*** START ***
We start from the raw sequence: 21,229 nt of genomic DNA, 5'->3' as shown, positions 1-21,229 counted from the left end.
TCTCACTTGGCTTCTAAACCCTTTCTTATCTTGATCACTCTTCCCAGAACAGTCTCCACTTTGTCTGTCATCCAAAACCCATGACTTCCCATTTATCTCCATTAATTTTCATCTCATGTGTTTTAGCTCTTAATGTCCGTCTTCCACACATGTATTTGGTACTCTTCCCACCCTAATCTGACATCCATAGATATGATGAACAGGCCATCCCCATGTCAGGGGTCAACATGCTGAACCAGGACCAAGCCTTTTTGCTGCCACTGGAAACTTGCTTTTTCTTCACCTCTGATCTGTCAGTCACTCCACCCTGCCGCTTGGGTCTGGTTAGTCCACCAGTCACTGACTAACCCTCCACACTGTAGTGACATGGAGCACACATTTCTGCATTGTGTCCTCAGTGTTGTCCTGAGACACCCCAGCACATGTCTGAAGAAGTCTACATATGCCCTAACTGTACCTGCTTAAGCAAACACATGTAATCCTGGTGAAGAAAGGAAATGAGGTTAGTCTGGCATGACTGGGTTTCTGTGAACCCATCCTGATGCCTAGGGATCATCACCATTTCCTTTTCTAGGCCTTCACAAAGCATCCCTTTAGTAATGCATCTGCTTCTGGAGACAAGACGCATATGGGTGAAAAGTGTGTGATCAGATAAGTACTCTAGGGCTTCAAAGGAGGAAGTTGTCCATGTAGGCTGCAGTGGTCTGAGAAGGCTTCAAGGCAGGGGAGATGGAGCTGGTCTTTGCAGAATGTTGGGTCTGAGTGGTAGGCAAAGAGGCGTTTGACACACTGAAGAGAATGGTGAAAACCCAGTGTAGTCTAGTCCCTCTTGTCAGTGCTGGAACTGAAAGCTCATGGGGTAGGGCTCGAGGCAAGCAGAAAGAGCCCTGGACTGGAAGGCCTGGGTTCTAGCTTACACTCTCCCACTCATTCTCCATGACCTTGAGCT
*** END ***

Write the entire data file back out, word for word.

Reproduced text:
We start from the raw sequence: 21,229 nt of genomic DNA, 5'->3' as shown, positions 1-21,229 counted from the left end.
TCTCACTTGGCTTCTAAACCCTTTCTTATCTTGATCACTCTTCCCAGAACAGTCTCCACTTTGTCTGTCATCCAAAACCCATGACTTCCCATTTATCTCCATTAATTTTCATCTCATGTGTTTTAGCTCTTAATGTCCGTCTTCCACACATGTATTTGGTACTCTTCCCACCCTAATCTGACATCCATAGATATGATGAACAGGCCATCCCCATGTCAGGGGTCAACATGCTGAACCAGGACCAAGCCTTTTTGCTGCCACTGGAAACTTGCTTTTTCTTCACCTCTGATCTGTCAGTCACTCCACCCTGCCGCTTGGGTCTGGTTAGTCCACCAGTCACTGACTAACCCTCCACACTGTAGTGACATGGAGCACACATTTCTGCATTGTGTCCTCAGTGTTGTCCTGAGACACCCCAGCACATGTCTGAAGAAGTCTACATATGCCCTAACTGTACCTGCTTAAGCAAACACATGTAATCCTGGTGAAGAAAGGAAATGAGGTTAGTCTGGCATGACTGGGTTTCTGTGAACCCATCCTGATGCCTAGGGATCATCACCATTTCCTTTTCTAGGCCTTCACAAAGCATCCCTTTAGTAATGCATCTGCTTCTGGAGACAAGACGCATATGGGTGAAAAGTGTGTGATCAGATAAGTACTCTAGGGCTTCAAAGGAGGAAGTTGTCCATGTAGGCTGCAGTGGTCTGAGAAGGCTTCAAGGCAGGGGAGATGGAGCTGGTCTTTGCAGAATGTTGGGTCTGAGTGGTAGGCAAAGAGGCGTTTGACACACTGAAGAGAATGGTGAAAACCCAGTGTAGTCTAGTCCCTCTTGTCAGTGCTGGAACTGAAAGCTCATGGGGTAGGGCTCGAGGCAAGCAGAAAGAGCCCTGGACTGGAAGGCCTGGGTTCTAGCTTACACTCTCCCACTCATTCTCCATGACCTTGAGCT